CHARLESTON, W.Va. -- Natural gas drilling will begin within the next month about 400 yards from Capital High School in Charleston.
The last hurdle for drilling to begin was cleared Thursday when the Charleston Board of Zoning Appeals unanimously approved a permit for Reserve Oil & Gas to build a well on Kanawha County Board of Education property.
The well will be southwest of the high school, about 300 yards north-northeast from the intersection of Greenbrier Street and Coonskin Drive.
Doug Douglass, the land manager for Reserve Oil & Gas, said building the well site would take about a week, and then drilling would take two more weeks. Douglass said drilling would be entirely during the daytime on weekdays, except for possibly one or two nights at the end of the drilling process.
Once the drilling is complete, the well should pump, largely unattended, for up to 50 years, Douglass said.
He said the sound during drilling is about 95 decibels, a level the federal Centers for Disease Control and Prevention put on par with power tools or a snowmobile.
The well site has moved about 100 feet closer to the school than the original site, proposed last year. That site was too close to residences off Coonskin Drive. The well must be at least 500 feet from any structures.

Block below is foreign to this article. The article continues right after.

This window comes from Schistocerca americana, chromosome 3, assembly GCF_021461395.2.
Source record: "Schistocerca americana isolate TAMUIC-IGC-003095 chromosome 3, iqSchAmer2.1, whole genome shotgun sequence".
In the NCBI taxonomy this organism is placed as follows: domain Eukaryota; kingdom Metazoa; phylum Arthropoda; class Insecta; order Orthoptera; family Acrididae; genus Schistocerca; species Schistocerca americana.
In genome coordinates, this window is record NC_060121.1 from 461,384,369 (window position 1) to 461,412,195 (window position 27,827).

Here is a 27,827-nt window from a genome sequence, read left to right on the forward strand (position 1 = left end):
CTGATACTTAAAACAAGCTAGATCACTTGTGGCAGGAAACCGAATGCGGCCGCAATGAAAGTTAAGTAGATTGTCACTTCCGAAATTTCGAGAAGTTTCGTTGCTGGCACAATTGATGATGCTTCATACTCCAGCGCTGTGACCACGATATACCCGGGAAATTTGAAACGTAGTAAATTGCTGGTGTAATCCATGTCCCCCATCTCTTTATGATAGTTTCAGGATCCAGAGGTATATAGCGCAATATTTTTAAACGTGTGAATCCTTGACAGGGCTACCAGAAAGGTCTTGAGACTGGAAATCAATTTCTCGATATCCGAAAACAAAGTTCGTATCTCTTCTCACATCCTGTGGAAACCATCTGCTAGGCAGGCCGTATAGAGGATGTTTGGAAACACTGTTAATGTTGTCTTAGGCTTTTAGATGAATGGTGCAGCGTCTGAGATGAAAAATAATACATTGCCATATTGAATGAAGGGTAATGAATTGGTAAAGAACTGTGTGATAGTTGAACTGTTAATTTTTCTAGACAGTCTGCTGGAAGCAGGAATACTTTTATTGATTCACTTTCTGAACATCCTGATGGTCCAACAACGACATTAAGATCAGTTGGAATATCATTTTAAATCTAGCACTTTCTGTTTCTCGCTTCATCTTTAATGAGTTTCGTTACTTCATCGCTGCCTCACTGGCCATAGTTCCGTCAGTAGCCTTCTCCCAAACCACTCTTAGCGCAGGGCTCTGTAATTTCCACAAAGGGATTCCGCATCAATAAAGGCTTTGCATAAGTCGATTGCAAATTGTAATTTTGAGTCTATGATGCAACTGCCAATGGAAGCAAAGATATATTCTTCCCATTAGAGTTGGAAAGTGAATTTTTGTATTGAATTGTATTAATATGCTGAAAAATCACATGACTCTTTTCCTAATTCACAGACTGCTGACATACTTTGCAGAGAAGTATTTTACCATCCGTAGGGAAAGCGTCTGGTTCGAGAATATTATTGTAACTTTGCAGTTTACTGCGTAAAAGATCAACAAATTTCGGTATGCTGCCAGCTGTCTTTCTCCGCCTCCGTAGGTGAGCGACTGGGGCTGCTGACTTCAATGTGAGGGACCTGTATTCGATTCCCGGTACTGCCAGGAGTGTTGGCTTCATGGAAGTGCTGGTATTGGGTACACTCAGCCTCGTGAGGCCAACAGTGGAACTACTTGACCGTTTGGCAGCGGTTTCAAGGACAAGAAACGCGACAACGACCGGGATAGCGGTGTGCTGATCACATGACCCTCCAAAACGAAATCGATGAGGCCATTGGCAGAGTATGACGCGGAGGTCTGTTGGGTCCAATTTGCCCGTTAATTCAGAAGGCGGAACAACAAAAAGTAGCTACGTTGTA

The company plans to build a shallow vertical Devonian Shale natural gas well. The well will be about 4,700 feet deep.
The well will not use hydraulic fracturing, commonly known as fracking, in which millions of gallons of water, mixed with sand or chemicals, is pumped down the well at high pressure to fracture the underlying shale and release the gas, Douglass said.
The shale will be fractured with pressurized nitrogen gas, rather than the water-based slurry used in fracking.
The fracture will occur 1,800 feet below the surface, according to the application Reserve Oil & Gas filed with the West Virginia Department of Environmental Protection.
That application says, at the drill site, there is a layer of fresh groundwater at a depth of about 200 feet and salt water at depths up to about 1,200 feet.
The DEP approved Reserve's application on June 26.